Copyright 2000 American Medical Association. All Rights Reserved. Applicable FARS/DFARS Restrictions Apply to Government Use.2000
The change in esophageal carcinoma from predominantly squamous carcinoma associated with tobacco and alcohol use to predominantly adenocarcinoma associated with reflux has to be one of the most dramatic epidemiologic shifts in human neoplasia. Despite a heightened awareness, we have only begun our understanding of the pathophysiology of this disease. The study by Sabel et al addresses the long-standing controversy of whether all adenocarcinomas of the esophagus arise within the Barrett epithelium and thus progress through a metaplasia, dysplasia, carcinoma sequence. Unfortunately, the tools presently available to answer this question are crude, namely, demographic and symptomatic differences and comparison of survival statistics. The authors have compared these parameters in patients with esophageal adenocarcinoma with and without surrounding Barrett epithelium. The primary findings of this study were a surprisingly low prevalence of reflux-related symptoms, both with and without identifiable Barrett epithelium; smaller and earlier-stage tumors in patients with identifiable Barrett epithelium; and no significant difference in survival stage for stage. These findings can be readily explained without the need to conclude that there are pathophysiologic differences. The presence of symptoms is proportional to the diligence with which they are looked for, the type of symptoms attributed to reflux (such as asthma and cough), and the fact that patients often minimize reflux symptoms in the presence of new ones related to the cancer. The likelihood that larger tumors overgrow the area of Barrett epithelium confounds this and similar studies, and is unavoidable. Dividing the study groups based on criteria present in the tissue surrounding the tumor can be expected, by chance alone, to result in the absence of the criteria given large tumors. The authors do not give us insight into whether any of the patients who had BE were enrolled in a surveillance program, although it seems unlikely that none of the 66 would have been. If so, this would also result in earlier-stage tumors in the BE group. They conclude that all esophageal adenocarcinomas arise in Barrett epithelium. This is almost certainly true, although proof is lacking. A better understanding of the genetic events leading to BE and its neoplastic progression will one day answer the question.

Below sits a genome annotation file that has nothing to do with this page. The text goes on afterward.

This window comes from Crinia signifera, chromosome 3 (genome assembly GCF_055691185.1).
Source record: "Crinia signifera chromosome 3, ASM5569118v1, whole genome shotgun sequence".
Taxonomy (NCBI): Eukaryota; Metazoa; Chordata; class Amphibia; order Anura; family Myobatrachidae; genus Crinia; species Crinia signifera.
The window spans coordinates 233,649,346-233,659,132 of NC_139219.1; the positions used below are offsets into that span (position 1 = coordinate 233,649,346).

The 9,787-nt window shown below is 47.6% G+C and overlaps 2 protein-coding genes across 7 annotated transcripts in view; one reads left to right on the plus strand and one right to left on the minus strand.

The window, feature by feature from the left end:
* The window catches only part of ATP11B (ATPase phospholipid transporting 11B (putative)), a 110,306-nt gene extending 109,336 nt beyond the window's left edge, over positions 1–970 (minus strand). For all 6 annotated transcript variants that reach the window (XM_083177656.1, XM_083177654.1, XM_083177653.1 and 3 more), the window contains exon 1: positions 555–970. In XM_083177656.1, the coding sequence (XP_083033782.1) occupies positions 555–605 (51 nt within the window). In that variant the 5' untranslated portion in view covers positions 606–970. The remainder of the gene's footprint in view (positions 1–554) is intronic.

Peters JH. Adenocarcinoma of the Esophagus With and Without Barrett Mucosa—Invited Critique. Arch Surg. 2000;135(7):836. doi:10.1001/archsurg.135.7.836
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